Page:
Written by: Katherine Masleid-Rivard
More than buzz words, these are real concerns for any public project and ignoring them can create costly road blocks and detours. I’ve seen neglected stakeholders bring a project to a grinding halt; community members wondering if their leadership is even listening; and countless resources wasted on ineffective meetings. Effective engagement is critical to project success and this series walks through how to do that.
While success at these goals may seem elusive, there are key steps and questions you can use to create a clear path forward. I’ll walk through specific areas and the questions I ask to help achieve these goals in these five posts:
At the end of this five-part series, you should be able to:
Now that you have set your goal and determined the participant roles, the next question to ask is more complicated, since the answer may change as you move through the process:
What type of interaction and setting is best for each participant in the next step of the process – phone call, meeting, workshop, or survey?
For most of the roles, some type of simple meeting will suffice. However, for the Input role the interactions will need to vary more. They will need to address both the type of input needed at each step, how many participants need to be involved, and who needs to contribute.
With these questions in mind, let’s consider the pros and cons of each option:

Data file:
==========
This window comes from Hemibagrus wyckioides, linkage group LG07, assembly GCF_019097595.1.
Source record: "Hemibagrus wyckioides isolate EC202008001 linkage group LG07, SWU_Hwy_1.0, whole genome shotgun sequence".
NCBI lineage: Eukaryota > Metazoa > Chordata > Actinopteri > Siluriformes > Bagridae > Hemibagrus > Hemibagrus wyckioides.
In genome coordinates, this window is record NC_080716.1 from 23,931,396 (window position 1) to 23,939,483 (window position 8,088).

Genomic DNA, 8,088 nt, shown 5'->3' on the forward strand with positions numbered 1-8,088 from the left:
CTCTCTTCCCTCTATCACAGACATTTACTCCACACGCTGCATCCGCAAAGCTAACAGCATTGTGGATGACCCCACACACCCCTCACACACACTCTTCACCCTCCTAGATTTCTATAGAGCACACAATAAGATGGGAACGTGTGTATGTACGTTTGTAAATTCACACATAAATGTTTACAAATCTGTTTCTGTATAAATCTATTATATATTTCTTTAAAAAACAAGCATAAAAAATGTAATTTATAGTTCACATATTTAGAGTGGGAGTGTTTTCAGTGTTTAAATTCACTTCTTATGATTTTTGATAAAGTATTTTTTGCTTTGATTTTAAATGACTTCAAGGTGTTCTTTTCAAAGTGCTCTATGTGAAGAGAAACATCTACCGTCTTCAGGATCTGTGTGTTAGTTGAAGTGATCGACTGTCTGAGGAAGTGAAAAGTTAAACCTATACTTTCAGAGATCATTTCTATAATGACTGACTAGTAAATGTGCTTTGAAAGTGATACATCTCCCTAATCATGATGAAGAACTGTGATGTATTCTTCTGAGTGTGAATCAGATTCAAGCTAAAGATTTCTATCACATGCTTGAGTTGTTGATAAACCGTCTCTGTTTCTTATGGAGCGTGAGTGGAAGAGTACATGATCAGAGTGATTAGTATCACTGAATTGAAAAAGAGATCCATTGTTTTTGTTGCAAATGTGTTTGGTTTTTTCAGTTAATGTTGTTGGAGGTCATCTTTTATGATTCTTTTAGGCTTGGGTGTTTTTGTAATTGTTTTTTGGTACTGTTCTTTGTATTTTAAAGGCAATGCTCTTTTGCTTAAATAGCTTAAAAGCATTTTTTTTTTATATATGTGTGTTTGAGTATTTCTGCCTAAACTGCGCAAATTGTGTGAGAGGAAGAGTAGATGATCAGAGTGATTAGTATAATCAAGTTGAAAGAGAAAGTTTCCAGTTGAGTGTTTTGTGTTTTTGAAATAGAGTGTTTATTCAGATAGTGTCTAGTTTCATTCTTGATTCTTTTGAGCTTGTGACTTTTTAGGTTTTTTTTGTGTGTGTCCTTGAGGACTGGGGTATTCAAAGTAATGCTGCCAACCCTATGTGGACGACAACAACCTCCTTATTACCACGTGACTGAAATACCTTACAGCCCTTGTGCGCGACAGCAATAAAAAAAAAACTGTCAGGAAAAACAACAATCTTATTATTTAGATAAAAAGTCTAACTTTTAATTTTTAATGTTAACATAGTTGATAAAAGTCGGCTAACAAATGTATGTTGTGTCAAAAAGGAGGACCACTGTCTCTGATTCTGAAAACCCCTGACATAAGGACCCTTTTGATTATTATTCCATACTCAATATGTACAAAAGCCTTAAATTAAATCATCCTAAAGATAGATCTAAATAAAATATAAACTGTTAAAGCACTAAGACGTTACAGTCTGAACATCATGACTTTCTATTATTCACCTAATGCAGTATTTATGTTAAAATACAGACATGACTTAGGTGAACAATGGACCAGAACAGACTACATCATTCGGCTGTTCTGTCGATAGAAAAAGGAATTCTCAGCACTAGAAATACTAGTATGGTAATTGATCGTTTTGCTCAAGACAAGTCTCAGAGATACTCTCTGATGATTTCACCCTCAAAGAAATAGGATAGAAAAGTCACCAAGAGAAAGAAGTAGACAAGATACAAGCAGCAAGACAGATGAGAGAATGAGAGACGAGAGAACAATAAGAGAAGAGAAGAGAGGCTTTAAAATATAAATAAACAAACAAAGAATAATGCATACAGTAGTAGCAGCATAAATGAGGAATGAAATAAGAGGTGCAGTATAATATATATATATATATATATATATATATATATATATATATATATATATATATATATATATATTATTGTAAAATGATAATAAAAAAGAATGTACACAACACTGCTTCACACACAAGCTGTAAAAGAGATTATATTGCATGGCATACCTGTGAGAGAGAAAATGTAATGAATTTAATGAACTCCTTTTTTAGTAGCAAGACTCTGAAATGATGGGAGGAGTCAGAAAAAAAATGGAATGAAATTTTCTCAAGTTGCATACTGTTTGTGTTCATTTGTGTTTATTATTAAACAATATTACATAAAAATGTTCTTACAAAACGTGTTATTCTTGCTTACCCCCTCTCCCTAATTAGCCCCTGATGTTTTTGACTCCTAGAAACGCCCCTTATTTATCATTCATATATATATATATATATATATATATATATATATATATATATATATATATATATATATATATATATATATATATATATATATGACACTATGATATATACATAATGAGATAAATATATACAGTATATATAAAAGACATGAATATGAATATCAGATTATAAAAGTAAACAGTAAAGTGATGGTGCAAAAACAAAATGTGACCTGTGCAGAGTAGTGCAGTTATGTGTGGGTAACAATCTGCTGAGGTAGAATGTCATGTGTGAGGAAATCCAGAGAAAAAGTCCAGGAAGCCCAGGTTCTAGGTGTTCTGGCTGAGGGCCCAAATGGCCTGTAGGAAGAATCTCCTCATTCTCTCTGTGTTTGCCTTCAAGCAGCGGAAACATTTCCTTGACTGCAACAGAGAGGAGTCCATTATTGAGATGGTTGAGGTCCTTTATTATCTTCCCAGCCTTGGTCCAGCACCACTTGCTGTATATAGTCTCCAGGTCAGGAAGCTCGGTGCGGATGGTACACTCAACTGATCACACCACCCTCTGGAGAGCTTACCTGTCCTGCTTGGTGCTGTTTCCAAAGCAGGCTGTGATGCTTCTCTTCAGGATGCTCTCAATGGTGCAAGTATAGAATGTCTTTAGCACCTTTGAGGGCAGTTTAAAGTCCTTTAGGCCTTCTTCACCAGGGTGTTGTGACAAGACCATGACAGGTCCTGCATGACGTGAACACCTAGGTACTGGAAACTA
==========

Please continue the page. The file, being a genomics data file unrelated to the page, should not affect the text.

Pros: Surveys can reach a large group of people and, when well written, are informative and easy to complete. They can also provide a helpful gauge for approval and prioritization.
Cons: However, the format limits the depth of potential dialogue.
Pros: A traditional format great for reaching your community stalwarts. Usually, there is a brief presentation and then an opportunity for anyone to speak for a set period of time. This can be useful for letting a large group of people say what is on their mind.
Cons: However, it can promote a “mob mentality” and doesn’t allow for interactive dialogue.
Pros: These interactive sessions allow for deeper dialogue with and between participants. A hands-on approach to discussing and solving project issues gives participants a deeper insight and understanding, and can reveal approaches your core team may not have otherwise considered.
Cons: Workshops do require more preparation time and a greater investment of time and energy from participants.
Pros: Similar to a survey in its focus and brevity, kiosks have the added capability of allowing for follow-up dialogue and ability to answer additional questions. While it doesn’t have the same reach as a survey, it has a similar level of convenience and can be great for engaging hard to reach demographic groups by meeting them where they are. In addition, the less formal format is harder for special interest groups to target and dominate.
Cons: The lack of announcement and informal nature may make some groups feel unheard, unless there are other opportunities for input as well.
Of course, all of this will need to be balanced with your available time and resources. If these are especially limited, be clear about what you can do and then pick which options will be the most effective.
Engagement can happen in many forms. Effective engagement considers the topic, participant needs, project challenges, and resources available to pick the format that will deliver the greatest results and value.
However sometimes your context and needs can change dramatically. Hello COVID! In my next post, I explore what to do when everything changes and share successful formats I have used during the pandemic shutdown.